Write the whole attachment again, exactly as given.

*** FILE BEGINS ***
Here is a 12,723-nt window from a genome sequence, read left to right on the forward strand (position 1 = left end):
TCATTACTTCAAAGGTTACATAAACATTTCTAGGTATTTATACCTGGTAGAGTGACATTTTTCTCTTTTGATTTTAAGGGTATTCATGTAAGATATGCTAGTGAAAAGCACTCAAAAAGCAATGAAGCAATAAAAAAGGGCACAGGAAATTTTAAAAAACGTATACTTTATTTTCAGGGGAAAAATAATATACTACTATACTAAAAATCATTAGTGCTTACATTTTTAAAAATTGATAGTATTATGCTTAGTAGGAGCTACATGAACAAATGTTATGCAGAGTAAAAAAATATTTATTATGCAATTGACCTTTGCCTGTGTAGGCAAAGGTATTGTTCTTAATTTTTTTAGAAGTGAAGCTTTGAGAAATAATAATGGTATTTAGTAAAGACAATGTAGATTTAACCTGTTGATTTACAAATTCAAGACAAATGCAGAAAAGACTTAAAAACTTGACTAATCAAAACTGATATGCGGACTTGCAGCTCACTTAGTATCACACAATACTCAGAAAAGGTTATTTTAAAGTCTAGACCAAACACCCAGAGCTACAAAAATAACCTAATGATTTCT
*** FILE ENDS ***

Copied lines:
Here is a 12,723-nt window from a genome sequence, read left to right on the forward strand (position 1 = left end):
TCATTACTTCAAAGGTTACATAAACATTTCTAGGTATTTATACCTGGTAGAGTGACATTTTTCTCTTTTGATTTTAAGGGTATTCATGTAAGATATGCTAGTGAAAAGCACTCAAAAAGCAATGAAGCAATAAAAAAGGGCACAGGAAATTTTAAAAAACGTATACTTTATTTTCAGGGGAAAAATAATATACTACTATACTAAAAATCATTAGTGCTTACATTTTTAAAAATTGATAGTATTATGCTTAGTAGGAGCTACATGAACAAATGTTATGCAGAGTAAAAAAATATTTATTATGCAATTGACCTTTGCCTGTGTAGGCAAAGGTATTGTTCTTAATTTTTTTAGAAGTGAAGCTTTGAGAAATAATAATGGTATTTAGTAAAGACAATGTAGATTTAACCTGTTGATTTACAAATTCAAGACAAATGCAGAAAAGACTTAAAAACTTGACTAATCAAAACTGATATGCGGACTTGCAGCTCACTTAGTATCACACAATACTCAGAAAAGGTTATTTTAAAGTCTAGACCAAACACCCAGAGCTACAAAAATAACCTAATGATTTCT